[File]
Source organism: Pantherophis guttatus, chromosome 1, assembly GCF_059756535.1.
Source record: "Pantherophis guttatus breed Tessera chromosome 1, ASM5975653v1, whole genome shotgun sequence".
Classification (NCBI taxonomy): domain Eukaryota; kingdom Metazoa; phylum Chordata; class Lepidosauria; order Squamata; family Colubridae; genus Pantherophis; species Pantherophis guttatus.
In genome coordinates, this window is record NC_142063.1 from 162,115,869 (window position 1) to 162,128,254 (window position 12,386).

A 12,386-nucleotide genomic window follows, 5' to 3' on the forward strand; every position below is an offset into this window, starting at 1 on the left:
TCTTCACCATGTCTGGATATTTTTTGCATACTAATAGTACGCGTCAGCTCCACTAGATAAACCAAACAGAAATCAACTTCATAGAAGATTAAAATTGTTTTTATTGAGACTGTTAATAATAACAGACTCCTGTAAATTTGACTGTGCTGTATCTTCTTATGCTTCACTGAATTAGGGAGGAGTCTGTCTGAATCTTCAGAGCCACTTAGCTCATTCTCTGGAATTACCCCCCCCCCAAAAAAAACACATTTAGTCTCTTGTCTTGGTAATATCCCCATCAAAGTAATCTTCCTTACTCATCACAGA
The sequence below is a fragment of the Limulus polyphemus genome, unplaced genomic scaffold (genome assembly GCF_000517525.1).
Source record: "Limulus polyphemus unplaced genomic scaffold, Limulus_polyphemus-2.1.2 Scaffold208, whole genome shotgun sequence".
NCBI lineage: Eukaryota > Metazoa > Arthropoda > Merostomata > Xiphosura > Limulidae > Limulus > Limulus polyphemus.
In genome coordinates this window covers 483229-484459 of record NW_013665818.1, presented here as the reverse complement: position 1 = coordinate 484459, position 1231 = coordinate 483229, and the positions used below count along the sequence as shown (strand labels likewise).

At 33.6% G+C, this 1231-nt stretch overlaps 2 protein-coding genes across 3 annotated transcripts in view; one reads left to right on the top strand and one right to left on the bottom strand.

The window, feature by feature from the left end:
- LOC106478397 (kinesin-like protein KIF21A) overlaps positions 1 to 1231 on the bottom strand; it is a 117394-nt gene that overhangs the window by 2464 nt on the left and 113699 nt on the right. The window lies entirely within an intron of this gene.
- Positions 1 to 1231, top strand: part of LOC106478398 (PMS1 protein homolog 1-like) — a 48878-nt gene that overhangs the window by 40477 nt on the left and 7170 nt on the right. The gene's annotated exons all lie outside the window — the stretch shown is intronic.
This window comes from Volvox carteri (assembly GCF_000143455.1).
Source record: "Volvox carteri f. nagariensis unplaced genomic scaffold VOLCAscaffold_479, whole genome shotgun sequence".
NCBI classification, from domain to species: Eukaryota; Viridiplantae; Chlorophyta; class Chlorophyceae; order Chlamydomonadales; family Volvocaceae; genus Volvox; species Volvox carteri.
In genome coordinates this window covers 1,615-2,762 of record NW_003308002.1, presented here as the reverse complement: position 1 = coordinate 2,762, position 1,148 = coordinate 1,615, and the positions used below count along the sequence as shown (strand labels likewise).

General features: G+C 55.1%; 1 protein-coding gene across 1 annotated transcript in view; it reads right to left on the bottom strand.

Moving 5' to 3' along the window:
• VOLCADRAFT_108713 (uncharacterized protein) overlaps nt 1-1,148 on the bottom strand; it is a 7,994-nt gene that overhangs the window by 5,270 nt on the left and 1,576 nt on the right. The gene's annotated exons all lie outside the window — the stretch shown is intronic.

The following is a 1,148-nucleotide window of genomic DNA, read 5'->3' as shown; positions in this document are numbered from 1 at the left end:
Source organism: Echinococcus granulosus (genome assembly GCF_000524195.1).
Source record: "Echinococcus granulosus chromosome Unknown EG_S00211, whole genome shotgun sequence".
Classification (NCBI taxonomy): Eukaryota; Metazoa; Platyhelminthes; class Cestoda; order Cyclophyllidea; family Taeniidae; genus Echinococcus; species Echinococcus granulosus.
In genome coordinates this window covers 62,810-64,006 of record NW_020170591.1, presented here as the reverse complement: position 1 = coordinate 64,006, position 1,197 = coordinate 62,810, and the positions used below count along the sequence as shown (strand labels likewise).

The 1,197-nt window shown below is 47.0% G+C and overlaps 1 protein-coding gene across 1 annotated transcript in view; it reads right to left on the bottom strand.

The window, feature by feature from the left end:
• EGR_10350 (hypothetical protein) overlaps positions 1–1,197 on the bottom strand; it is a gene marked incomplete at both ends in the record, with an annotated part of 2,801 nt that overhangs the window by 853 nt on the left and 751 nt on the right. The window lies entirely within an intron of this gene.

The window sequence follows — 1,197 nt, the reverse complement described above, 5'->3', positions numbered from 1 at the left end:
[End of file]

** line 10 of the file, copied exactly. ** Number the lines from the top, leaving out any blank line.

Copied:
In genome coordinates this window covers 483229-484459 of record NW_013665818.1, presented here as the reverse complement: position 1 = coordinate 484459, position 1231 = coordinate 483229, and the positions used below count along the sequence as shown (strand labels likewise).